Page last updated at 12:29 GMT, Wednesday, 29 July 2009 13:29 UK

Rich and poor gap 'remains high'

A man and a woman walking with a child
The gap widened sharply in the UK in the late 1980s

The gap between the rich and poor in the UK remained at a high level in 2007-8, official statistics have shown.

The richest fifth of the population had an income, before tax and benefits, 16 times greater than the poorest fifth.

The widening inequality in disposable income seen during the previous three years has halted, the Office for National Statistics figures indicated.

During that period, salaries and investment income among higher earners rose faster than for the poorest.

The ONS said there had been a sharp rise in income inequality in the late 1980s. Despite the levelling off, this change had not been reversed.

"During the 1990s and 2000s, there were periods of both rising and falling inequality, but the level of inequality remained high by historical standards," the ONS report said.

Tax analysis

The statistics authority analysed the effect that taxes and benefits had on household income in the UK.

KEY STATISTICS
£72,600: Original household income for top fifth of UK population
16 times: Gap between richest fifth and poorest fifth of UK population before tax and benefits
£9,100: Increase in retired households' income following tax and benefits
Source: ONS

Those households in the top fifth bracket had an original income - gross income excluding taxes and benefits - of £72,600.

This was nearly 16 times bigger than the household original income for those in the bottom fifth of the population, at £4,700.

The effect of taxes and benefits narrowed the gap, down to a ratio of four to one.

Taking the tax and benefit system into account, the final household income for the top fifth fell to £52,400 a year, compared with the bottom fifth which saw income rise to £14,300.

Single parents gain from the benefits system. Before this is taken into account their household income was an average of £11,000 a year; afterwards it was £22,900.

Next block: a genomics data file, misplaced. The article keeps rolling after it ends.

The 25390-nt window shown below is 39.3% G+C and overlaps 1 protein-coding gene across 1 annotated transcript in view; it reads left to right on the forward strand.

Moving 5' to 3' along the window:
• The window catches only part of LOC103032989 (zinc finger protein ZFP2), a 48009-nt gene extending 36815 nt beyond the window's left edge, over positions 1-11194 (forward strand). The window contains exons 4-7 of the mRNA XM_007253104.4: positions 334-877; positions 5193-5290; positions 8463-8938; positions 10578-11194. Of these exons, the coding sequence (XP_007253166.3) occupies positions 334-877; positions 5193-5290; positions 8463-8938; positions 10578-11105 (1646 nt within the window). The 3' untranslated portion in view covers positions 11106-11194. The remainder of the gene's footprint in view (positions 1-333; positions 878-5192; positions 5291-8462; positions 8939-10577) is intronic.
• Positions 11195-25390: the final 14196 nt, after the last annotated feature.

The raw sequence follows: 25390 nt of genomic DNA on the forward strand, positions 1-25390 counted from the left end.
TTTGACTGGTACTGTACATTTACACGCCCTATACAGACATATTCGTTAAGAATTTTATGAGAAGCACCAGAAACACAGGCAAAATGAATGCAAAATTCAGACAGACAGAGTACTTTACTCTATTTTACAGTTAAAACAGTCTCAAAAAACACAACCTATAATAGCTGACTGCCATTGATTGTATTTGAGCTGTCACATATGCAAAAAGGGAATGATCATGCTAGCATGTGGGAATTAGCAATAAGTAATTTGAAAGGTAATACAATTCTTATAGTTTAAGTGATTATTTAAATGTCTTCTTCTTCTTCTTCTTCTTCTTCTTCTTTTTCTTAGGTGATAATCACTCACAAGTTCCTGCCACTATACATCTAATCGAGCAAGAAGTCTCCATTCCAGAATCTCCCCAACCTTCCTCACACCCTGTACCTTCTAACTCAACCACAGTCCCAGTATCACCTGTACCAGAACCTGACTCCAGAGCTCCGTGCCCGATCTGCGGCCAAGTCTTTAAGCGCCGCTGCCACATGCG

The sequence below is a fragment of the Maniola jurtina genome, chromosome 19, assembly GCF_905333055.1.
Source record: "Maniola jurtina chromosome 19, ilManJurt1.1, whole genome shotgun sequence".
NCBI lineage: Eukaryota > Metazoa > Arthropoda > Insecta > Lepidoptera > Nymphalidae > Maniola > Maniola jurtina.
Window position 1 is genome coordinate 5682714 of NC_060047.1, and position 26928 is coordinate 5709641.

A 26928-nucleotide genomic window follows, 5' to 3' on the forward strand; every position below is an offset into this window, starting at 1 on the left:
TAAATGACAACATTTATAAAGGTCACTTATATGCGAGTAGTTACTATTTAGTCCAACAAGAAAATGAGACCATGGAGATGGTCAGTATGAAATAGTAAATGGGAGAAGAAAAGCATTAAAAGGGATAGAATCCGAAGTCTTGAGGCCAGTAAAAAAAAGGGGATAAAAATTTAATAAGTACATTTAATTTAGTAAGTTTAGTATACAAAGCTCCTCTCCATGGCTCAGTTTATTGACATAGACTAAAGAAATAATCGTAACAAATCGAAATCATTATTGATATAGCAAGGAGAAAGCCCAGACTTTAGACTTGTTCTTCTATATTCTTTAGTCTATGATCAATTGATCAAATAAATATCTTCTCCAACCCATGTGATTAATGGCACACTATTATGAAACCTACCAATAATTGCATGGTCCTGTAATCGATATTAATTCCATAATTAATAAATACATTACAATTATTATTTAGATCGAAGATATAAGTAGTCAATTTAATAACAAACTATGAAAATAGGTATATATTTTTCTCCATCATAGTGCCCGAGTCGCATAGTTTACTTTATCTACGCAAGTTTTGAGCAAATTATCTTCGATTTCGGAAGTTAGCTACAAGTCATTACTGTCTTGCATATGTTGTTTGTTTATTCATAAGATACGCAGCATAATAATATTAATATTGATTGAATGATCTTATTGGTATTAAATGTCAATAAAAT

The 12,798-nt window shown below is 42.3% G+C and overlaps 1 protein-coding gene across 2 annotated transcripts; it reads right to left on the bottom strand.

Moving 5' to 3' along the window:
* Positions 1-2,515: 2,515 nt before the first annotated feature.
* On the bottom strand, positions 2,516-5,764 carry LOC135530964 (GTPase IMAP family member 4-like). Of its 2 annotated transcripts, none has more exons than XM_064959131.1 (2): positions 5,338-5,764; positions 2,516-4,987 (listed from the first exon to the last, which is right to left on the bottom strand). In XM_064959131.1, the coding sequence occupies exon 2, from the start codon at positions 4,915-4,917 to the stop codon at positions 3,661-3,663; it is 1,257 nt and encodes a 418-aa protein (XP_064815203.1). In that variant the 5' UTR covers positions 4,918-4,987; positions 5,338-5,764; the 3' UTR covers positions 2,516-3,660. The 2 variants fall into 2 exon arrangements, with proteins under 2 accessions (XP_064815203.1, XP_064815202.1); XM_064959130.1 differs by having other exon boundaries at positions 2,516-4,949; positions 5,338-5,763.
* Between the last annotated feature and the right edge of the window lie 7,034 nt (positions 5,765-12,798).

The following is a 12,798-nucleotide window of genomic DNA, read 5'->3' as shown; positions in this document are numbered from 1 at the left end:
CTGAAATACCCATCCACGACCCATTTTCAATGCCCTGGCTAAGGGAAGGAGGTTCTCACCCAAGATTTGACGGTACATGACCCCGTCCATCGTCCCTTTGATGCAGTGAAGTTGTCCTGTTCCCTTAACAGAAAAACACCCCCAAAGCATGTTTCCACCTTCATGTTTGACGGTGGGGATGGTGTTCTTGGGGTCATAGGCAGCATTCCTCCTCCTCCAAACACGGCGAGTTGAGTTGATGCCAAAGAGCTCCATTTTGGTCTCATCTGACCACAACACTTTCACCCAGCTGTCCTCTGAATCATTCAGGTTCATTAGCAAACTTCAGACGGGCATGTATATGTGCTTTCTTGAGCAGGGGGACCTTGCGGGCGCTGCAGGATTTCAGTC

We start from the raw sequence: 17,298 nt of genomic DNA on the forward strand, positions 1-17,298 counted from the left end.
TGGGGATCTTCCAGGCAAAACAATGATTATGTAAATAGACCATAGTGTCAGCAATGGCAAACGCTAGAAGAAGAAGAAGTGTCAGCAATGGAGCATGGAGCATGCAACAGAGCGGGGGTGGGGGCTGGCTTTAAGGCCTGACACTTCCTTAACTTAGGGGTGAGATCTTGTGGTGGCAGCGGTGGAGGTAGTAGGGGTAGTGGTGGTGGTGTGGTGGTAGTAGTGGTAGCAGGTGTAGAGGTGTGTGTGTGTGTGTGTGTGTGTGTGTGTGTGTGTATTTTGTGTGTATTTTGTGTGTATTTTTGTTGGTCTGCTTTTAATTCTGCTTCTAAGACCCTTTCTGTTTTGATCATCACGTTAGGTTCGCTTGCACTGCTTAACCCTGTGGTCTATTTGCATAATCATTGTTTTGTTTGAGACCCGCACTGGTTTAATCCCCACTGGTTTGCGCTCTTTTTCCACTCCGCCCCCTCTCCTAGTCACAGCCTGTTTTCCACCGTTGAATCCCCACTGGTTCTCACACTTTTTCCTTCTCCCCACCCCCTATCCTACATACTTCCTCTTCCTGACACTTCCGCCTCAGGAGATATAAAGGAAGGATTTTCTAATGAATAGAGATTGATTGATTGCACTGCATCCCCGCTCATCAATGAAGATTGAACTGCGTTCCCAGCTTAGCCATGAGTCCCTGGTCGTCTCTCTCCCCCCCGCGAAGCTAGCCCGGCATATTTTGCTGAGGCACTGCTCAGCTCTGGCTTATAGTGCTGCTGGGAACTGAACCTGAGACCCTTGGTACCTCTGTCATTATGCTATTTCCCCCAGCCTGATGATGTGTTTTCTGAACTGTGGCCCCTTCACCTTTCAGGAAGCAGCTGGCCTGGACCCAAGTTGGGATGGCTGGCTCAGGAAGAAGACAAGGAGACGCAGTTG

Most other non-retired households paid more in tax than they received in benefits, although cash benefits meant that those with children benefited more than those without.

Pensioners also won from this redistribution, with their final household income rising by £9,100 to £22,200 after benefits have been added and tax deducted.

Cash benefits

Those in the bottom two-fifths of income levels received 57% of cash benefits such as Income Support, Pension Credit, Child Benefit and Incapacity Benefit.

These benefits made up more than half (58%) of the income of the poorest fifth of the population and 2% of the richest fifth.

The richest members of society paid a bigger proportion in direct taxes, such as income tax, while the poorest pay a higher proportion of indirect taxes, such as VAT.

Health services and education provided by the state are known as benefits in kind. The ONS has calculated that the financial equivalent of these benefits was £7,500 for the poorest fifth of the population and £4,100 in the top fifth.

This benefits pensioners and households with children who were more likely to need to use these services.

The findings contrast a report in October last year by the Organisation for Economic Co-operation and Development (OECD) which concluded that the decline in inequality in Britain had been "remarkable" since the turn of the decade.

But the report said the UK still had one of the highest levels of income inequality in the developed world.



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